- The Washington Times - Monday, June 30, 2003

PARIS — Italian Prime Minister Silvio Berlusconi, whose nation takes over the European Union presidency today, told France that the union should complement the United States, not compete with it.

Mr. Berlusconi made his remarks yesterday in a rare radio interview with France’s Europe-1 station from his residence on the island of Sardinia.

He said Italy’s EU presidency would focus on rebuilding relations between Europe and the United States, damaged in the run-up to the Iraq conflict. Germany and France opposed military action, while Berlusconi’s Italy joined Britain and Spain in supporting the war.

“The West must be united,” he said. “One can be very European … and also be a friend of the biggest democracy in the world, the United States.”

In the interview, the conservative prime minister linked the European media criticism against him to the influence of left-wing journalists in Italy.

“The leftist press in Italy has made war since I arrived on the scene and since they lost the elections,” he said. “There is a division between the moderate people and the extremists, between love and hate, good and evil, truth and lies; that’s what’s happening in Italy with the newspapers.”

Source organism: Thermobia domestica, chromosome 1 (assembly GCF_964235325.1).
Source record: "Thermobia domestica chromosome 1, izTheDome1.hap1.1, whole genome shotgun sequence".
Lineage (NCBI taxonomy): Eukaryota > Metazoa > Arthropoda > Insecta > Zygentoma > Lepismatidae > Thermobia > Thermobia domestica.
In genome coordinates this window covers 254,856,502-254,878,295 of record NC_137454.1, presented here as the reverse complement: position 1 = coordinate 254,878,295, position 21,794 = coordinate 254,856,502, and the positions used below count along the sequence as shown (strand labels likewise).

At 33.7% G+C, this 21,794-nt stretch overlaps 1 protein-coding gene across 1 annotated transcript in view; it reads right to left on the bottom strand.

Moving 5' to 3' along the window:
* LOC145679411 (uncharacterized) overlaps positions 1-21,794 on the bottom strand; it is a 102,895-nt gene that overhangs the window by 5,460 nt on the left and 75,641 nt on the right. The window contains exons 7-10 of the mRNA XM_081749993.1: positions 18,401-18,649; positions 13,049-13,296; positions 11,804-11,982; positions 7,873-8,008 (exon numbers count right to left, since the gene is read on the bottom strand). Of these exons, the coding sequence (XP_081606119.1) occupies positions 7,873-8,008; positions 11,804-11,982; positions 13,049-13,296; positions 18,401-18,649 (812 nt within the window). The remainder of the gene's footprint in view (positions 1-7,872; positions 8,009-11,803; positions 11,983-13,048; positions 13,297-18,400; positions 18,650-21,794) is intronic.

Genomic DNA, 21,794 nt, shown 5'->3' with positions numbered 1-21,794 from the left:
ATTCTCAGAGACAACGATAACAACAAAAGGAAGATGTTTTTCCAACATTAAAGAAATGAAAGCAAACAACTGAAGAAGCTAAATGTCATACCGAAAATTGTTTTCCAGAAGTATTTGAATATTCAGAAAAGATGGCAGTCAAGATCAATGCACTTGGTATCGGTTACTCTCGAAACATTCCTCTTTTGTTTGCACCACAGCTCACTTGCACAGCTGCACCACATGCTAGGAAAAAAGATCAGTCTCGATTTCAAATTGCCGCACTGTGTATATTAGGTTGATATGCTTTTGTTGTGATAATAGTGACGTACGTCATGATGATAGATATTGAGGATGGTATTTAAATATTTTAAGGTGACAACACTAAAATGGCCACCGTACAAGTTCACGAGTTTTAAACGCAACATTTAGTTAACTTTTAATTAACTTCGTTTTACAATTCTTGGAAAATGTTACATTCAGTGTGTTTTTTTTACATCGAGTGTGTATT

Officials at EU headquarters are concerned that the fighting talk that’s become a Berlusconi trademark won’t spill into his relations with his partner in running EU business — former Italian Prime Minister Romano Prodi.

The two men were bitter political rivals before Mr. Prodi moved to Brussels as president of the European Commission — the union’s full-time executive arm and civil service. By most accounts, the two still detest each other.

Mr. Berlusconi, a billionaire media tycoon, soccer-team owner and now EU chief, is provoking howls of outrage from headline writers around the continent as Italy assumes the six-month rotating EU presidency.

“Europe united in disgust as Berlusconi takes EU throne,” ran a page-topping banner yesterday in London’s newspaper the Independent.

“The Godfather, now showing across Europe,” the German news weekly Der Spiegel wrote on its front cover, under a picture of Mr. Berlusconi seated on a golden throne.

Italy’s presidency starts one day after a court in Milan suspended Mr. Berlusconi’s trial on charges of bribing judges, under a recently enacted law granting immunity while in office to Italy’s top five officials, including the prime minister.

However, judges trying Mr. Berlusconi’s case asked Italy’s Supreme Court yesterday to decide whether the immunity law is constitutional.

While an avalanche of negative media comment has focused on Mr. Berlusconi’s legal problems, business dealings and influence over Italy’s television channels, European diplomats are also worried about some of his recent foreign-policy initiatives.

Mr. Berlusconi has deviated from EU orthodoxy by suggesting that Russia and Israel may soon join the EU, following a U.S. rather than EU line; by refusing to meet Palestinian leader Yasser Arafat on a recent Middle East visit; and by pushing to end an arms embargo on Col. Moammar Gadhafi’s Libya.

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